Despite the fact that the term 'bronchial adenoma' suggests a non-neoplastic disease, it really stands for a multitude of tumor types, originating from the bronchial glands or epithelium, like carcinoid, adenoid cystic carcinoma, mucoepidermoid carcinoma or mucous gland adenoma. These neoplasms have a more or less prominent malignant potential that dictates clinical evolution.
Bronchial adenoma may be asymptomatic, especially if located in a distal area. In these cases, they are discovered incidentally. When the disease does induce clinical manifestations, these may mimic other conditions, like asthma or pneumonia. Symptoms like a cough (dry or productive), dyspnea, stridor or wheezing are caused by the existence of a bronchial obstruction, while hemoptysis is due to the rupture of the tumor vessels. Carcinoid syndrome is less frequently encountered   and more difficult to clinically diagnose , but it occurs in most patients that have liver metastases. Symptoms consist of asthma-like symptoms, flushing, palpitations and diarrhea. Furthermore, a recurrent infectious episode may complicate disease evolution and recognition.
When the tumor is big enough to compress neighboring structures, it may induce hoarseness, chest pain or chylothorax. Large tumors are more often found in the right lung rather than the left. The patient may complain of paraplegia, vertebral pain or sensory deficit due to acute spinal cord compression. Upper limbs may be painful and occasionally present with muscular atrophy. Horner syndrome (miosis, hemifacial anhidrosis, and partial ptosis) is caused by Pancoast tumors. Sometimes, the physician encounters a superior vena cava syndrome, characterized by dilated upper extremities and jugular veins, facial edema, papilledema and mental changes. Patients may also exhibit low-grade fever and weight loss. Breath sounds may prove asymmetric on auscultation and this method sometimes reveals condensation (pneumonia or abscess) processes distal to the obstruction site. Auscultation is occasionally consistent with emphysema or pleural effusion . The tumor itself may cause increased work of breathing with intercostal retractions, dyspnea, orthopnea, and cyanosis.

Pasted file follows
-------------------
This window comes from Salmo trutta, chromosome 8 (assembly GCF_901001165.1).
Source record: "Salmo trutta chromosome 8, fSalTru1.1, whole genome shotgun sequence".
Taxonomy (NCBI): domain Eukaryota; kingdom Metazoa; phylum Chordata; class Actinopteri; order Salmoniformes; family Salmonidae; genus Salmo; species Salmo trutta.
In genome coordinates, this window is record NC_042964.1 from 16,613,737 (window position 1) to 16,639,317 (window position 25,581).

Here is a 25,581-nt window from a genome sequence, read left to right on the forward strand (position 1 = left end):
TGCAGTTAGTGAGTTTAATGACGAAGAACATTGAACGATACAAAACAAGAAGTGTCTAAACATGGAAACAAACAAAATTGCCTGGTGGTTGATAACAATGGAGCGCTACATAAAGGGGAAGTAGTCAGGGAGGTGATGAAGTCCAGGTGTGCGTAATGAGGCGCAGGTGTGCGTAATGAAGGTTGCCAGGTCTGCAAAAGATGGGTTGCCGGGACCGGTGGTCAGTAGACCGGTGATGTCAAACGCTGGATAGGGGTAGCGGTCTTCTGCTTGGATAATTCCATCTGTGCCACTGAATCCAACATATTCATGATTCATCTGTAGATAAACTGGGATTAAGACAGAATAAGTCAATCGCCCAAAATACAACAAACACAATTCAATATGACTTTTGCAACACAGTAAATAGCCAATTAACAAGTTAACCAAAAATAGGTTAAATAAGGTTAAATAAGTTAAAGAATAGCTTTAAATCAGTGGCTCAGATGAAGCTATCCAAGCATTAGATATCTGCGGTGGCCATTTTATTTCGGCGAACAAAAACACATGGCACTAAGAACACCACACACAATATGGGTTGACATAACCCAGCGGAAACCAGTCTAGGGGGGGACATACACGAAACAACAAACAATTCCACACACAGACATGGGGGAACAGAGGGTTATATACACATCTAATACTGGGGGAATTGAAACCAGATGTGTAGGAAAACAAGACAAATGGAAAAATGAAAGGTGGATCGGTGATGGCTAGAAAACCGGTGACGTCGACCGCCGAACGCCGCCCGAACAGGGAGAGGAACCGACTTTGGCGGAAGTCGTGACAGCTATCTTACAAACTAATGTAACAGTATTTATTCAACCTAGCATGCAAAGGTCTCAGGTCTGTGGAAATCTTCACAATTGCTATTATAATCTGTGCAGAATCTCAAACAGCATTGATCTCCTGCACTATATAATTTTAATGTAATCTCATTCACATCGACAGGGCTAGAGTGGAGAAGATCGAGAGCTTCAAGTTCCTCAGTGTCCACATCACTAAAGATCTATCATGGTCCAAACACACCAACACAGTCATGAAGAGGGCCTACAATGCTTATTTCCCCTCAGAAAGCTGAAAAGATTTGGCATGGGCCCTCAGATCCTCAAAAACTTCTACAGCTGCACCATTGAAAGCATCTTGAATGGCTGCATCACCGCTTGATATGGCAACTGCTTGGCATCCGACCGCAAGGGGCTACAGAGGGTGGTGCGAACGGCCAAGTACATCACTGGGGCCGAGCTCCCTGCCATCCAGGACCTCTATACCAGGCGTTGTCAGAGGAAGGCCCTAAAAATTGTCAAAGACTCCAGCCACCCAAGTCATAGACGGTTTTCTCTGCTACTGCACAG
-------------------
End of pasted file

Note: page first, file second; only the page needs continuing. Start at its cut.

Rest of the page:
Bronchial carcinoid has also been described in the pediatric population. This age group is often symptomatic and have recurrent pulmonary infectious episodes . If a cough or wheezing do not properly respond to standard therapy, bronchial adenoma or carcinoid suspicion should be rapidly raised and investigated .
Blood workup in bronchial adenoma should include a complete blood cell count that will help differentiate pneumonia from other types of pulmonary condensation. The presence of anemia suggests significant blood loss by hemoptysis. A patient with severe respiratory distress should undergo an arterial blood gas determination, that may reveal decreased oxygen and increased carbon dioxide concentrations. A sputum culture is only useful if a distal infectious process exists. More specific markers are synaptophysin, calcitonin, bombesin, serotonin, neuron-specific enolase, corticotropin and antidiuretic hormone, keeping in mind that all of these are also increased in small cell lung cancer. Immunohistochemistry identifies tumor secretory substances.
The presence of a tumor can be suspected on a plain thoracic radiograph, but its type cannot be specified . Supplementary views, like the oblique ones, are sometimes useful. This investigation highlights the presence of different aspects, such as pleural effusion (that masks everything beneath it), a nodule or mass, an atelectasis area due to bronchial obstruction or infiltrative process. Hilar lymphadenopathy may signify infection or tumor . A normal radiological aspect does not necessarily exclude the disease. Therefore, in selected cases, a computed tomography (CT) scan can provide further information regarding calcification, compression, and location, as well as bronchiectasis or peripheral atelectasis. Contrast enhancement is homogeneous in typical carcinoid and less prominent in atypical one. Osseous metaplasia can also be encountered. Two-thirds of patients, those with somatostatin-positive tumors can be identified using octreotide or 99m technetium depreotide single-photon emission CT scanning, which represents alternative diagnosis methods.